Alpine County Historical Complex (No. P689 California Historical Point of Interest)
California Points of Historical Interest
California Points of Historical Interest are sites, buildings, features, or events that are of local (city or county) significance and have anthropological, cultural, military, political, architectural, economic, scientific or technical, religious, experimental, or other value.
Points of Historical Interest designated after 1997 are recommended by the State Historical Resources Commission, and are also listed on the California Register.
Historical resources that are designated as Points of Historical Interest are not designated as Landmarks. Points of Interest are of local significance, while Landmarks are of statewide significance. Points that are granted Landmark status are retired from their Points of Interest designation.
To be designated as a Point of Historical Interest, a resource must meet at least one of the following criteria:
1) Is the first, last, only, or most significant of its type within the local geographic region (City or County)
2) Is associated with an individual or group having a profound influence on the history of the local area
3) A prototype of, or an outstanding example of, a period, style, architectural movement, or construction or is one of the more notable works or the best surviving work in the local region of a pioneer architect, designer, or master builder.
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The Alpine County Historical Complex in Markleevilee includes several buildings important to Alpine County and Markleeville history. The Historical Complex houses the Alpine County Museum, the Old Webster School, the Old Log Jail, and a restored Silver Ore Stamp Mill. The construction of the complex began in 1964 by the Historical Society of Alpine County, and completed in 1972 and dedicated that same year by the Grand Parlor of the Native Sons of the Golden West.
The Old Webster School was built in 1882 was used as a one-room schoolhouse until 1929 when the new Webster School was built. It was restored in the 1960s. The museum contains displays on Washoe Indian basketry, a pioneer family exhibit, a blacksmith shop exhibit, and other displays on pioneer life and prehistoric relics. The Old Log Jail was originally located in Silver Mountain City, and moved to Markleeville in 1875.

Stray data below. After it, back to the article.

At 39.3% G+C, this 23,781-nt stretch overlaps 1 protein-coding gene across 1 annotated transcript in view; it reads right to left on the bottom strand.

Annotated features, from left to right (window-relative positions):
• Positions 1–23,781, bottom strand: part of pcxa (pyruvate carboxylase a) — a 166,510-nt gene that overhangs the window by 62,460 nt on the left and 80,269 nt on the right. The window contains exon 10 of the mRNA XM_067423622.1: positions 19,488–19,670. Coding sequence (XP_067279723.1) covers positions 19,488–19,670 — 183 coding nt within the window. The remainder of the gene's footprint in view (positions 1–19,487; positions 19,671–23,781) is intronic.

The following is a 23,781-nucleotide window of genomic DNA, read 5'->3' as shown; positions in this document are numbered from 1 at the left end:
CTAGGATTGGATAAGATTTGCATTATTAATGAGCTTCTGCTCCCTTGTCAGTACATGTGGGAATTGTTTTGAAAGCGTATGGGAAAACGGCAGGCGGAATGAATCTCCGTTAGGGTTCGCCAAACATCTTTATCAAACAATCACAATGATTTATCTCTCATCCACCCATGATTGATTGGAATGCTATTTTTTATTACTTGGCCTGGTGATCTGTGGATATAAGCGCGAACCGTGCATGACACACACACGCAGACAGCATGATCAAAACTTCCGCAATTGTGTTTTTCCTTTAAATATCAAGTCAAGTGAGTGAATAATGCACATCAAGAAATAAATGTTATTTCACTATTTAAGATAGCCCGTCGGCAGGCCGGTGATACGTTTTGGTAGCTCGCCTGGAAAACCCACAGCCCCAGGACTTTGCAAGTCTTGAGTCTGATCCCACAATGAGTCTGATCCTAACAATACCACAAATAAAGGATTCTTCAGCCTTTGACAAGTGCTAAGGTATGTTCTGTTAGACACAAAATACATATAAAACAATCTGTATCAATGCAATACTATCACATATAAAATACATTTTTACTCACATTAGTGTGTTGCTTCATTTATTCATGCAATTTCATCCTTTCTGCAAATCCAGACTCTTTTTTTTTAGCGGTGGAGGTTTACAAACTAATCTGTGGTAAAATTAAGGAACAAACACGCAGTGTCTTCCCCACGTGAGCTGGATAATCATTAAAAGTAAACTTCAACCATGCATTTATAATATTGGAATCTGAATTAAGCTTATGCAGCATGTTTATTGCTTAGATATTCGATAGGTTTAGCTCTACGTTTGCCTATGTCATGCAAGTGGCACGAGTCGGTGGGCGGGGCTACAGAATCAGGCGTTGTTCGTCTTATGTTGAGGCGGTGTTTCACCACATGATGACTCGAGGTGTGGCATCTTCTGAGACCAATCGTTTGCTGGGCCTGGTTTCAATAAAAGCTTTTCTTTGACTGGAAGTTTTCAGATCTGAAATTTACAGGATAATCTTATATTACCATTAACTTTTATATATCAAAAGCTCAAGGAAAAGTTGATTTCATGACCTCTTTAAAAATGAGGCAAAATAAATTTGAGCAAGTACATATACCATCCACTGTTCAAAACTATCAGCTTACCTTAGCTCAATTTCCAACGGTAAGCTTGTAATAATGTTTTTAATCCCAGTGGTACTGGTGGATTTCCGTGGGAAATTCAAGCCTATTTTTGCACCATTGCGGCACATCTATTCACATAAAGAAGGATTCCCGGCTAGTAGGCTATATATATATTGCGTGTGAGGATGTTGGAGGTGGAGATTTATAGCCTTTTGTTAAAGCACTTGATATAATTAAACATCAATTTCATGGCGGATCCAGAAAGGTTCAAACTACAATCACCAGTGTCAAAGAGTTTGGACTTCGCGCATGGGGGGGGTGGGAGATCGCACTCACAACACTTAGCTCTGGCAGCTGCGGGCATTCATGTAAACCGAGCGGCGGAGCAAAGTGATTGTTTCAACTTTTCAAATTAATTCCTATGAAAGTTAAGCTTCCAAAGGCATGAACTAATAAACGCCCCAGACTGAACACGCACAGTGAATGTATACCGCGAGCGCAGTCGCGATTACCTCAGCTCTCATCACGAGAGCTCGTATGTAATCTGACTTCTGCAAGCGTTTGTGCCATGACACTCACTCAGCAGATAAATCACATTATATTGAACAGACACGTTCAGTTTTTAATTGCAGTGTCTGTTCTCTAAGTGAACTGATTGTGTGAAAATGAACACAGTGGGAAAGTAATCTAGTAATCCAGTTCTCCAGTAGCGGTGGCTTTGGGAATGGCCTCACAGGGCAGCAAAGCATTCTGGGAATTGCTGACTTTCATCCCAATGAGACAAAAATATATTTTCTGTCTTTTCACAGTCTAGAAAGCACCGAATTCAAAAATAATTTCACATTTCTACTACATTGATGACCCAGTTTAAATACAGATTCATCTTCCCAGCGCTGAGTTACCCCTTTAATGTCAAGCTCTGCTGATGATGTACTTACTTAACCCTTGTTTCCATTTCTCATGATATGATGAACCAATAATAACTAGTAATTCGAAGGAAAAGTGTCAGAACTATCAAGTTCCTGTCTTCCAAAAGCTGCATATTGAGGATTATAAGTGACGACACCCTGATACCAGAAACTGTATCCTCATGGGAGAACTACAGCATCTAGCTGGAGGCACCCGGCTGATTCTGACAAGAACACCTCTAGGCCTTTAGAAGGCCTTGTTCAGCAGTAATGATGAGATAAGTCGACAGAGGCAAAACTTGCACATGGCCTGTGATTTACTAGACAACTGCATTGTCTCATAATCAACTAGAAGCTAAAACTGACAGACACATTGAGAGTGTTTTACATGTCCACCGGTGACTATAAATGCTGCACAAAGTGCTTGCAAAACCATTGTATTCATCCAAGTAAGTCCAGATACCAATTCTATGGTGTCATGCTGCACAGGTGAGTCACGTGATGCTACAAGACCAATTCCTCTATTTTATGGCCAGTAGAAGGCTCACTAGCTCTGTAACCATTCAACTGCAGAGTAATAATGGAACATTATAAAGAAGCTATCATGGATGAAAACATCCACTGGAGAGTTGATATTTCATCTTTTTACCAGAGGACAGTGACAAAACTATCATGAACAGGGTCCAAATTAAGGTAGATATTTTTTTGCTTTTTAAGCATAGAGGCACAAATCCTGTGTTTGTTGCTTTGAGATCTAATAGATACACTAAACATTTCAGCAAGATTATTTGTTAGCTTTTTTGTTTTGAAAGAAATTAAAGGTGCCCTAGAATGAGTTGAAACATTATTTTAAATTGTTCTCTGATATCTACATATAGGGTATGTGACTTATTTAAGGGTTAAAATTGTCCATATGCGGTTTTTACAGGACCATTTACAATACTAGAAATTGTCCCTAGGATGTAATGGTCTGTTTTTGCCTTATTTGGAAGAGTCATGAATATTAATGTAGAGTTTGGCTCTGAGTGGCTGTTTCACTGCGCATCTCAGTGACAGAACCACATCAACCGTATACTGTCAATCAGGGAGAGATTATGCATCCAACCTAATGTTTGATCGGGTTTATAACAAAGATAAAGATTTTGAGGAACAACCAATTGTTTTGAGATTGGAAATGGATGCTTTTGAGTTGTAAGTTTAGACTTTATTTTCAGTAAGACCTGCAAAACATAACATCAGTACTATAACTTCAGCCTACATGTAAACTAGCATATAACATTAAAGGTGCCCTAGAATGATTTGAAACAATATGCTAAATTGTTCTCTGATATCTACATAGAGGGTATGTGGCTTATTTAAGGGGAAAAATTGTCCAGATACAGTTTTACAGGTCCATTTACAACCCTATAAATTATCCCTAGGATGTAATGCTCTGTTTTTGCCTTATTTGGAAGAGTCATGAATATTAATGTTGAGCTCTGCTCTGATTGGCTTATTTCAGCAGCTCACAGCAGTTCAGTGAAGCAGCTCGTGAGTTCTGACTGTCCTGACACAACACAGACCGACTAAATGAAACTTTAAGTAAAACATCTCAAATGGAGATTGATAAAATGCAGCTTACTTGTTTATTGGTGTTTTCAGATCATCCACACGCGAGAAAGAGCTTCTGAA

Markleeville is named for Jacob Markley, who staked a 160-acre claim here on a creek and erected a toll bridge on the road from Genoa, Nevada. Markley was killed in a gunfight in 1863. The town of Markleeville was established in 1861 where Markley made his claim. Markleeville became the Alpine County seat in 1875, and has remained so ever since. The original inhabitants of Markleeville were the Hung Lei Ti, a southern Washoe tribe. Jedidiah Smith, Joseph Walker, Kit Carson, and John C. Fremont were early American explorers of the area. When silver mines were discovered nearby, the area grew to a population of over 11,000. Today, Alpine County is the least populated county in California but is a mecca for outdoor enthusiasts.
The Alpine County Historical Complex is located at 1 School Street off of Montgomery Street in Markleeville.
High in the Sierra along the Nevada border, Alpine County is sparsely populated, and is in fact the least populated county in California. Situated between Lake Tahoe and Yosemite National Park, Alpine County is a destination for outdoor enthusiasts looking to get away from the crowds. Grover Hot Springs State Park is in Alpine County, and parts of the El Dorado National Forest, Stanislaus National Forest, and Toiyabe National Forest are within Alpine County. In 1844, John C. Freemont’s expedition, accompanied by Kit Carson, passed through the area and over today’s Carson Pass. The Overland Emigrant Trail passed through this county, and is marked today by yellow painted iron markers and plaques. Markleeville is the County seat.
Time Period Represented
11 am - 4 pm Thursday through Monday, Memorial Day through October or by appointment